Vehicle Intelligence v. Mercedes-Benz (Fed. Cir. 2015) (Non-precedential opinion)
Vehicle Intelligence and Safety LLC is the owner of United States Patent Number 7,394,392 vehicle safety improvements. In particular, the patent claims systems and methods for testing vehicle operators and then taking control of the vehicle if the operator is deemed impaired. Senior Judge Hart of the Northern District of Illinois ruled on the pleadings (12(c)) that the asserted claims were invalid as being drawn to patent-ineligible subject matter under Section 101 of the Patent Act. On appeal, the Federal Circuit here affirms – holding that “the disputed claims cover only abstract ideas coupled with routine data-gathering steps and conventional computer activity.” An early potential strike against the patent that the inventor, Kevin Roe, is also the patent attorney who prosecuted the case and the litigator who filed the appellate briefs.
Claim 16 reads as follows:
A system to screen an equipment operator, comprising:
a screening module to screen and selectively test an equipment operator when said screening indicates potential impairment of said equipment operator, wherein said screening module utilizes one or more expert system modules in screening said equipment operator; and
a control module to control operation of said equipment if said selective testing of said equipment operator indicates said impairment of said equipment operator, wherein said screening module includes one or more expert system modules that utilize at least a portion of one or more equipment modules selected from the group of equipment modules consisting of: an operations module, an audio module, a navigation module, an anti-theft module, and a climate control module.
In applying Alice Corp., Federal Circuit began with step one – is the claim drawn to ineligible subject matter? Answer: Yes. Here, the court found the claims directed toward “the abstract idea of testing operators of any kind of moving equipment for any kind of physical or mental impairment.”
Although the court did not explain particularly how the testing of operators for impairment fits within the definition of an abstract idea, the court made clear that one element of its decision was based upon the fact that the claims were broadly written and not limited to particular impairments, particular screening or testing methods, the method of programming the claimed “expert system,” or the “nature” of the control.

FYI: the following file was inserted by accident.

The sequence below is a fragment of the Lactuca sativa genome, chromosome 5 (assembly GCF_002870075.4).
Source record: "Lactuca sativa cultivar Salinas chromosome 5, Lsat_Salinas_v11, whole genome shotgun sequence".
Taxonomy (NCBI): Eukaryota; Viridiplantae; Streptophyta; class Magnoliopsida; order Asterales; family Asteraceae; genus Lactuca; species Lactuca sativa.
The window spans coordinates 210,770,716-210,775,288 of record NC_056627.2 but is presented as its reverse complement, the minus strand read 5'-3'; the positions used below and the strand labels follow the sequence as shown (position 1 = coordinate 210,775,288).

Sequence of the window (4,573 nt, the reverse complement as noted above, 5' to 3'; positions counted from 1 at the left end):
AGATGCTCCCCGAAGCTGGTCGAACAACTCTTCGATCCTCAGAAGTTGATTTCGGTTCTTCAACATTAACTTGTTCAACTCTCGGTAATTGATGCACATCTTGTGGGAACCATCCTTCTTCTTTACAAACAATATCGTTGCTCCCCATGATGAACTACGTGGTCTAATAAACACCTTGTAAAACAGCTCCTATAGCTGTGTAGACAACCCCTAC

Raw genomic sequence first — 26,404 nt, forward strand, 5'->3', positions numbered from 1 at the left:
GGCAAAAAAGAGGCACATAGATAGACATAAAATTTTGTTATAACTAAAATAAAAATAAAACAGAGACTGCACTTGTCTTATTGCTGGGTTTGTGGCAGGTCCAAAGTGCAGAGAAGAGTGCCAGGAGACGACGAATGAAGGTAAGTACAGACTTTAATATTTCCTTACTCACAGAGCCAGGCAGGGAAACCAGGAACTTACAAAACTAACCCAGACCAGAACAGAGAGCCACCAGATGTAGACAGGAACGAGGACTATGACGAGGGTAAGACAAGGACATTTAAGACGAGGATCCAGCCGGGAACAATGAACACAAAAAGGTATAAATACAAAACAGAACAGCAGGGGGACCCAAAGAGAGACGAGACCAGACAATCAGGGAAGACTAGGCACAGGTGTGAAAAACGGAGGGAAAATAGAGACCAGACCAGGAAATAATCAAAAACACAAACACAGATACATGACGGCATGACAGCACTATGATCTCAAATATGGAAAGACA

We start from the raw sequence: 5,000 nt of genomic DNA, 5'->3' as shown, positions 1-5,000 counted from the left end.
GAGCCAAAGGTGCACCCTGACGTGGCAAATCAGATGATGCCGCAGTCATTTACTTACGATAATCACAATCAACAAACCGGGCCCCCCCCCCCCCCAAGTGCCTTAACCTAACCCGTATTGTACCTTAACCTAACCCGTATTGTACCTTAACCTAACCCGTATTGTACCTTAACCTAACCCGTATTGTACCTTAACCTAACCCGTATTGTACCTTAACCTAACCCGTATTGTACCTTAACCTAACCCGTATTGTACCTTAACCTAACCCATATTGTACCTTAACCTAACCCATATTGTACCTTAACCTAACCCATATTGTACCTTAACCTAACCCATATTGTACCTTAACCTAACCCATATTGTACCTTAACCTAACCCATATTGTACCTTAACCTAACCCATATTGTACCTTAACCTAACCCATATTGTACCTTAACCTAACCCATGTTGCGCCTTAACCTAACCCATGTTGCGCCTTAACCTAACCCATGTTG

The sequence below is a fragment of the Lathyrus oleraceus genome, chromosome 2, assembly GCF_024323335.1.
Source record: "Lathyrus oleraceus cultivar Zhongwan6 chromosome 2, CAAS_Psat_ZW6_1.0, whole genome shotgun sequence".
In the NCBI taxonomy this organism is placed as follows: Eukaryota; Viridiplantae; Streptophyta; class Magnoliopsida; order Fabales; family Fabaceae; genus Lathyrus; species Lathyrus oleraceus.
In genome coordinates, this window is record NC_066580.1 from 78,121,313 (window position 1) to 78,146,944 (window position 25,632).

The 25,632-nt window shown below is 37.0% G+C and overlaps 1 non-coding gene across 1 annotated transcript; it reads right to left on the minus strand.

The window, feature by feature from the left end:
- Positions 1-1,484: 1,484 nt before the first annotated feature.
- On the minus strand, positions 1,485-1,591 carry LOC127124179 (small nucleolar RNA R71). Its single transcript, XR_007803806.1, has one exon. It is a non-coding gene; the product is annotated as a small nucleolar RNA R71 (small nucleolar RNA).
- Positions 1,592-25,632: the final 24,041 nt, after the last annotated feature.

[C]ritically absent from the entire patent is how the existing vehicle equipment can be used to measure these characteristics; assuming these measurements can be made, how the decision module determines if an operator is impaired based on these measurements; assuming this determination can be made, how the decision module decides which control response to make; and assuming the control response decision can be made, how the “expert system” effectuates the chosen control response. At best, the ‘392 patent answers the question of how to provide faster, more accurate and reliable impairment testing by simply stating “use an expert system.” Thus, in the absence of any details about how the “expert system” works, the claims at issue are drawn to a patent ineligible abstract idea, satisfying Mayo/Alice step one.
An important take-away from this analysis is that the concept of an abstract-idea is closely tied-in with the novelty of the claims themselves – even at step-one of Alice. Thus, contrary to what many patent attorneys continue to believe, whether a concept is an “abstract idea” will depend upon the invention’s priority dates. However, on that same point, the Court rejected Vehicle Intelligence’s argument that its claim did not embody that broad concept of “testing-operators and taking control” since prior patents held by other companies already disclosed and claimed other methods of achieving those same results. The court rejected that notion since full-preemption is not a requirement of the Alice test.
Readers will also notice the linkage between the court’s analysis for eligibility and the doctrines of written description and indefiniteness. The suggestion in this case appears to be that the same claim could have been eligible if the patentee had provided (in the specification) a full explanation of how to implement its system.
On step two of Alice, the court found that “nothing” in the claims disclosed “any inventive concept sufficient to transform the abstract idea of testing operators of any kind of moving equipment for any kind of physical or mental impairment into a patent-eligible application of that idea.” On this point, the patentee argued that its claims were tied to particular device (one of “an operations module, an audio module, a navigation module, an anti-theft module, and a climate control module.”). However, the court found that the patent did not include enough of an explanation of “how the methods at issue can be embedded into these existing modules.”
The court also notes that being “tied to particular machines” is not “sufficient to confer eligibility.”
Although non-precedential, the case will certainly reverberate – especially the court’s refusal to limit the definition of ‘abstract idea’ and its continued acceptance of judgment-on-the-pleadings as the proper method for dismissing cases on Section 101.